Gwethio yn Gymraeg

Shwmae pawb :smiley:

Dwi’n meddwl y byddaf yn mynd i Faes B ym mis Awst. Mae y gwaith fan hyn yn gwaith bar. Mae cwestiwn gyda fi: beth ydy’r prisiau yn Gymraeg?

Er enghraifft:

Yw ‘tri deg phunt tri deg’ (£3.30 neu ‘un deg pedwar phunt deg’ (£14.10) yn wir?

Once more in English with a bit more detail:

I’m thinking of going to Maes B in August and working behind a bar. I wanted to know how you read out prices in Welsh as my opportunity to practice Welsh is quite limited. I wanted to know how the price is said (I will probably make a few mistakes with the dreaded mutations here of course). At present I am only thinking about this as my understanding is quite good, and I’m keen to practice my Welsh, but I will leave it for another time if my Welsh isn’t yet up to it.

Diolch yn fawr!

The price itself is pretty straight-forward, you say the amount of pounds followed by punt, then the pennies followed by ceiniog. If you worry about being correct, keep in mind that both punt and ceiniog are feminine, so for numbers two to four use the feminine variants. There are also aspirate mutations after the numbers three and six (if you want to be super correct).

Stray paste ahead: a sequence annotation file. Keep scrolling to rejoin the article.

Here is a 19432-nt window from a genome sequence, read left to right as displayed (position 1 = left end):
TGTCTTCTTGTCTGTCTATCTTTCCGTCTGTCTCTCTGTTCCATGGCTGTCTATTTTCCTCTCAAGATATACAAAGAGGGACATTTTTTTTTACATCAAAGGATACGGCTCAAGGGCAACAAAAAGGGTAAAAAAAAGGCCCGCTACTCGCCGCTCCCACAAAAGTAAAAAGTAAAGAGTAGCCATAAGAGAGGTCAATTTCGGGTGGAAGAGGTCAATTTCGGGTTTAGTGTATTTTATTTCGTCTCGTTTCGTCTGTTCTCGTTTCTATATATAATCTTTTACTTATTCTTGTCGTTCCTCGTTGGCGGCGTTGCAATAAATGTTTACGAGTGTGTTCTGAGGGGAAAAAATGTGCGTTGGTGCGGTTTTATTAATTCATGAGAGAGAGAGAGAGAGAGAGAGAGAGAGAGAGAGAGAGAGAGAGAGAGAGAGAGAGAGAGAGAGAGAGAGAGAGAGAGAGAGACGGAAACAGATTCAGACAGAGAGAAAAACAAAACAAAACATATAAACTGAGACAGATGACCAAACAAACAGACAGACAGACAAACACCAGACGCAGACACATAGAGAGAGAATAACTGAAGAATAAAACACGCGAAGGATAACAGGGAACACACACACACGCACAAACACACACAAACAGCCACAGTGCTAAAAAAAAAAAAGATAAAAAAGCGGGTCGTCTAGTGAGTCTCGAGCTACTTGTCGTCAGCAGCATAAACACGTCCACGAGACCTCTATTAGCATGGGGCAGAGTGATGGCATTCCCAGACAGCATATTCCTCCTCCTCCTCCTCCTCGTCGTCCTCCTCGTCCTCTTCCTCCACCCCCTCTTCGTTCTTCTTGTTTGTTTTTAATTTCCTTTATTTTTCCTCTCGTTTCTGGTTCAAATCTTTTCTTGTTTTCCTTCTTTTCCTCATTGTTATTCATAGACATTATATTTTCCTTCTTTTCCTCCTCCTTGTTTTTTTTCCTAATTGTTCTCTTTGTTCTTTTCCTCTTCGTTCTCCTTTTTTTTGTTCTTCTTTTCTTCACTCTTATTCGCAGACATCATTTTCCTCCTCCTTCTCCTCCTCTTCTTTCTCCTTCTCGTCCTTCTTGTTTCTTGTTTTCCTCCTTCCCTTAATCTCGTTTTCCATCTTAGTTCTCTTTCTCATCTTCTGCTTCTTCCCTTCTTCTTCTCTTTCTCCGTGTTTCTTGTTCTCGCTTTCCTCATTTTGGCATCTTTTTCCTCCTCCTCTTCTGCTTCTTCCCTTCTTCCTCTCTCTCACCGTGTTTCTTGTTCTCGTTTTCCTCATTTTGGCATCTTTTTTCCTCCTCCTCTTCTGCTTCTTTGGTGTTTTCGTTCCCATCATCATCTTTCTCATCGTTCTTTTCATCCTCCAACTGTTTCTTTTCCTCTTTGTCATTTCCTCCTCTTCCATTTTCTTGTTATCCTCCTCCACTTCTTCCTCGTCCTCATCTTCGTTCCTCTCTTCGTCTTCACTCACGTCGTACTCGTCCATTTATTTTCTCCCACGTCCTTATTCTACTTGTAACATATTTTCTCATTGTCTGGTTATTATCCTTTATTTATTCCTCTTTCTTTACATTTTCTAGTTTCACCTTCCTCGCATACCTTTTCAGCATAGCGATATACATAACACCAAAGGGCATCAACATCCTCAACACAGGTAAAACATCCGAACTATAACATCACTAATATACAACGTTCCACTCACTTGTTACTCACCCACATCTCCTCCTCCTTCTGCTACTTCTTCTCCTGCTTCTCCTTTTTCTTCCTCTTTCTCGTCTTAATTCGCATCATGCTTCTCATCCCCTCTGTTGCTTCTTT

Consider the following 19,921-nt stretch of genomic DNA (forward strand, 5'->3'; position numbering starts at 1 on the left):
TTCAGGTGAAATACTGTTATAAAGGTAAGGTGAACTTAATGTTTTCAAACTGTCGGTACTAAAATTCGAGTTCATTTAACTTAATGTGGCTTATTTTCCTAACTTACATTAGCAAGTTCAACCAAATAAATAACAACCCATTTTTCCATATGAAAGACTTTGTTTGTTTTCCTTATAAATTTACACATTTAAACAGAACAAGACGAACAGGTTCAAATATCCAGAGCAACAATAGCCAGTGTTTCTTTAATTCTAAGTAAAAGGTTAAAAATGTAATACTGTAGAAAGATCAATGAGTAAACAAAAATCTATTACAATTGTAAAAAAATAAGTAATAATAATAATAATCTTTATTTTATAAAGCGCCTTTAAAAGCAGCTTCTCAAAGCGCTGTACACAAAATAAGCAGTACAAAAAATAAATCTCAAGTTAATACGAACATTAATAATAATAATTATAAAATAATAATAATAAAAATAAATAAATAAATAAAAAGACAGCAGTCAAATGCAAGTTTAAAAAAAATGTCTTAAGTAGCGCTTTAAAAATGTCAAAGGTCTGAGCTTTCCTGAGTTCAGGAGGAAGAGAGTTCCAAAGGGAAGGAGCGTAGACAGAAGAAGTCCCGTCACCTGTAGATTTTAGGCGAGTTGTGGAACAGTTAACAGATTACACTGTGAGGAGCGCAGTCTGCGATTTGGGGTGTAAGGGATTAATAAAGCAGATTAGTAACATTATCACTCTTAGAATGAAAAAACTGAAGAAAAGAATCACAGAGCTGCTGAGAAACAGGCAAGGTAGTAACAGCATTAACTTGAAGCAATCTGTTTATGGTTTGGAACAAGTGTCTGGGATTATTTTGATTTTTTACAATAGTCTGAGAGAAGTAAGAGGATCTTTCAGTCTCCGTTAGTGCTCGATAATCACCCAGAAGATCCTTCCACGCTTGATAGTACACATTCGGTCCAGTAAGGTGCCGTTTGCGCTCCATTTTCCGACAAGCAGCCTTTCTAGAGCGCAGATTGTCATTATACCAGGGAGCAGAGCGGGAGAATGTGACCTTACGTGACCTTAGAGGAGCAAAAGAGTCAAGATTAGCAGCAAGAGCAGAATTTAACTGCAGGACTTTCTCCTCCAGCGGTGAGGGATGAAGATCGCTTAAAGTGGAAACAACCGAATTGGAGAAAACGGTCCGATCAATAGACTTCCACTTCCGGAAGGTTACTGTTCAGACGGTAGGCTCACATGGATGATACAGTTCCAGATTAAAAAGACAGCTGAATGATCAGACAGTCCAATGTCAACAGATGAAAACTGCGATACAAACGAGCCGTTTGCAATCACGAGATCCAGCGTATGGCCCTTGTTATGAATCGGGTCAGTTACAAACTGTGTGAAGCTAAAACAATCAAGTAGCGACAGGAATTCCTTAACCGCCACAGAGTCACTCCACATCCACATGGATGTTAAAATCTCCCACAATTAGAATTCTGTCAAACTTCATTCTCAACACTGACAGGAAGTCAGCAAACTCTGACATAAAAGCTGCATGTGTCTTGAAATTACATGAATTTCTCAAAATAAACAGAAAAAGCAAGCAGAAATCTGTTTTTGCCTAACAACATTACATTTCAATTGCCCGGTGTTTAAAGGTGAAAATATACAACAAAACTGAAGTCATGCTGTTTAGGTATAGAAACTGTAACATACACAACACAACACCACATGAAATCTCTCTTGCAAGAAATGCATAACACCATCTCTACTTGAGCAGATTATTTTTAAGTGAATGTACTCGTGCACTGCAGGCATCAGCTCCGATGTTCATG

So some examples: £1.50 - punt pum deg ceiniog
£2.80 - dwy bunt wyth deg ceiniog
£3.30 - tair phunt tri deg ceiniog
£4.60 - pedair punt chwe deg ceiniog
And so on. If you have follow-up questions, don’t hesitate to ask :slight_smile:


One very useful word I’ve learnt recently is “namyn” meaning less or minus when dealing with figures so …

Dwy bunt namyn ceiniog = £1.99
Chwe phunt namyn swllt = £5.95 (swllt being shilling)

I don’t hear it that often but isn’t it wonderful?!


Except that in reality prices are given in English at the Maes B bar. It would be a refreshing change for the service to be fully bilingual though!


The ‘minus’ thing is very useful as I imagine it comes up all of the time.

That’s a shame but the job advert was definitely for Welsh speakers!

Efallai bydd pethau’n wahanol eleni :wink:

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